Are you sure you’re up to speed on paternity leave? Paternity leave and pay is a statutory right, meaning employers can face a claim in an employment tribunal if they don’t allow an employee to take leave, or pay them the correct amount whilst they’re on leave. Here we share the essentials you need to know as an employer.
Statutory paternity leave
Employees are entitled to one or two consecutive weeks (their choice) of leave within 56 days of the birth or adoption of their child, to take care of the new addition to their family. A week is classed as the number of days an employee works in a week. This is the minimum paternity leave the government requires you to provide, you are free as an employer to enhance this as you wish.
Paternity leave entitlement
To be eligible for paternity leave, the employee must:
- be classed as an employee (not a worker or self-employed)
- have been continuously employed by you for no less than 26 weeks
- be the child’s biological father, adopter or intended parent
- have responsibility for the child’s upbringing
- have not taken shared parental leave for the same child
- provide you with the required notice
Taking paternity leave
Employees can choose to take either one week or two consecutive weeks’ leave. (If the birth is of twins or multiples, the same amount of time applies)
Leave cannot start before the birth. The start date must be either the actual date of birth, an agreed number of days after the birth or an agreed number of days after the expected week of childbirth. Leave must finish within 56 days of the birth (or the due date if the baby is early).
Paternity leave when adopting
An employee adopting a child must have been continuously employed by you for at least 26 weeks up to any day in the week they were matched with a child (for UK adoptions) Or for overseas adoptions, have been continuously employed by you for at least 26 weeks by either the date the child arrives in the UK or when they want their pay to start.
Start and end dates of paternity leave are different if adopting. Leave can start on the day of placement, on an agreed number of days after placement, or for overseas adoptions on the date the child arrives in the UK or on an agreed number of days after this.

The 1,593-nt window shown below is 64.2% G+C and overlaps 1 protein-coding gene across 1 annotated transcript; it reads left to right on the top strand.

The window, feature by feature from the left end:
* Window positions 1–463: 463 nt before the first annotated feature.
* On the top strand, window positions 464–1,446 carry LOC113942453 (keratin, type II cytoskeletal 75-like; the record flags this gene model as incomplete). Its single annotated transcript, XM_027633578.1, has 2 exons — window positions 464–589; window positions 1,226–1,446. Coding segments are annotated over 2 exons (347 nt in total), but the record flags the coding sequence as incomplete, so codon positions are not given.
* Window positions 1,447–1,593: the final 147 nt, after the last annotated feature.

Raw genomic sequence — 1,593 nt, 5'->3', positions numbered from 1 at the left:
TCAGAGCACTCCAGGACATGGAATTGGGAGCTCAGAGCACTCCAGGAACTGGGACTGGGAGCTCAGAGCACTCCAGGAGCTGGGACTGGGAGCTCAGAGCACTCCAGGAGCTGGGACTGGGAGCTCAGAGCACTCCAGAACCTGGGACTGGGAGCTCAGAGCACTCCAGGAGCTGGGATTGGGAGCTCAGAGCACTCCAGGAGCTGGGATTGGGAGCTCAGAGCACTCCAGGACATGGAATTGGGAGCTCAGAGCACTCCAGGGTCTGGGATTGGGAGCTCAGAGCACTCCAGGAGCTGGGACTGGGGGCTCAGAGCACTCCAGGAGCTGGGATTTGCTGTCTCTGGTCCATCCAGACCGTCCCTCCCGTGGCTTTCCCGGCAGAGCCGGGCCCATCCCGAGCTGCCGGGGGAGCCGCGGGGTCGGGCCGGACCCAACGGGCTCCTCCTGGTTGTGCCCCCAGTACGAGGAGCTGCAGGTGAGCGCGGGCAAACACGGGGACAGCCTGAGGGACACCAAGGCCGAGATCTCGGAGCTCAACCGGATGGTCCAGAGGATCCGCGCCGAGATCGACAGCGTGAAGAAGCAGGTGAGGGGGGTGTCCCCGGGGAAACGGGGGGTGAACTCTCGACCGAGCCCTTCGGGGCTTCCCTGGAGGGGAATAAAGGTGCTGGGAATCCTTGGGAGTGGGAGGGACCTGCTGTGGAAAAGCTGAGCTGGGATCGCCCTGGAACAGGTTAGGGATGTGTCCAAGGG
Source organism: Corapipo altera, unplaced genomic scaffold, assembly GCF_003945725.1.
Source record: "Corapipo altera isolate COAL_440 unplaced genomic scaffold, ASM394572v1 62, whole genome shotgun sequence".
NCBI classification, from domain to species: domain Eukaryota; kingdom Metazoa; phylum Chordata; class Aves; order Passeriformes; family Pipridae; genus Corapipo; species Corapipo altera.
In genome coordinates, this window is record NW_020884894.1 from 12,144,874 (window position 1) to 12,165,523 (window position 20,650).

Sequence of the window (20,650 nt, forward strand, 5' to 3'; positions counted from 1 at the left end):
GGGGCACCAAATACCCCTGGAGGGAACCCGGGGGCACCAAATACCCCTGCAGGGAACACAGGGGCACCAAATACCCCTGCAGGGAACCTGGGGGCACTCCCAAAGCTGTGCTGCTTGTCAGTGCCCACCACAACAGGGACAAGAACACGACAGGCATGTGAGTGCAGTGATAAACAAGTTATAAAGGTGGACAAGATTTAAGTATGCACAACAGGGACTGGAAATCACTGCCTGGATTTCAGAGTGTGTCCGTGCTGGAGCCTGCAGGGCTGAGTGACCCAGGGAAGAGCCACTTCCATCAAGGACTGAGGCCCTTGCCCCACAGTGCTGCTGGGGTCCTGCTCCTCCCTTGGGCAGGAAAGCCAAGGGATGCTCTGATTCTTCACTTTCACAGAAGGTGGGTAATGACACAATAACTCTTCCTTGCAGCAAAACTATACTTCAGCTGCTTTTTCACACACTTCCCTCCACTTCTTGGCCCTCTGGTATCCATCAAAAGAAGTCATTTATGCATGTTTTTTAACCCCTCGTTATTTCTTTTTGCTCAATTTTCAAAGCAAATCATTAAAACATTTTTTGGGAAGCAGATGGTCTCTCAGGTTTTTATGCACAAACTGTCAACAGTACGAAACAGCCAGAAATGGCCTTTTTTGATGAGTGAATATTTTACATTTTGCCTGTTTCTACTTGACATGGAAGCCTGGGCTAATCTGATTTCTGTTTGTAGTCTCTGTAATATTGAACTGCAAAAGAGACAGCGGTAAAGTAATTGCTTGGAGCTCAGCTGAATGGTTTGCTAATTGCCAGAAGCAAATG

Statutory paternity pay
This is the minimum amount you can pay your employees by law if they have worked in your business continuously for more than 26 weeks, ending with the 15th week before the expected week of childbirth.
The statutory weekly rate of paternity pay is either £156.66 a week or 90% of their average weekly earnings (whichever is lower). Tax and National Insurance need to be deducted and pay should be paid in the same way as their usual wages.
To qualify for this pay your employee must:
- be employed by you up to the date the child is born, or placed with the adopter
- be on your payroll and earn at least £123 a week (gross) in an 8 week ‘relevant period’
- if they are adopting they must provide proof of adoption, which can be a letter from their adoption agency or their matching certificate. You must keep a record of this proof.
Some employment types, like agency workers, contract workers, directors and educational workers, have different rules for entitlement.
As an employer, you can often reclaim up to 92% of an employee’s paternal pay. If eligible for Small Employers’ Relief, you can reclaim up to 103% back. To reclaim payments, include them in your Employer Payment Summary (EPS) that you submit to HMRC.
Enhanced paternity leave or pay
Despite it being a legal right, fewer than one in three new fathers take paternity leave. Family-friendly policies can help. You may want to offer your employees more leave or pay in your company scheme, this should be clearly explained in your policies.
Leave for antenatal appointments
In the run-up to the birth, employees who meet the Statutory Paternity Leave eligibility criteria can take unpaid leave to accompany a pregnant woman to up to two antenatal appointments, of up to six and a half hours each.
- Make sure your paternity leave and pay policies are clear and easily accessible to staff.
- Proof is not needed for paternity leave unless you want to request it.
- Employees who are adopting however, must give you proof of adoption to qualify for paternity pay. This can be a letter from their adoption agency or their matching certificate. You must keep records of the proof provided.
- Employees can extend their paternity leave by taking paid holiday immediately after their paternity leave ends.
- Be positive – Yes you might be without some of your star players for a couple of weeks but in return, you get a happier, healthier workforce who feel supported by you in this important time in their lives. They’ll return feeling appreciative and ready to work hard.
The legal requirements around paternity leave can be confusing, so if you need some HR expertise on paternity leave, or to create a policy on maternity, paternity and shared parental leave, we can help. Get in touch for a chat with one of our HR experts.
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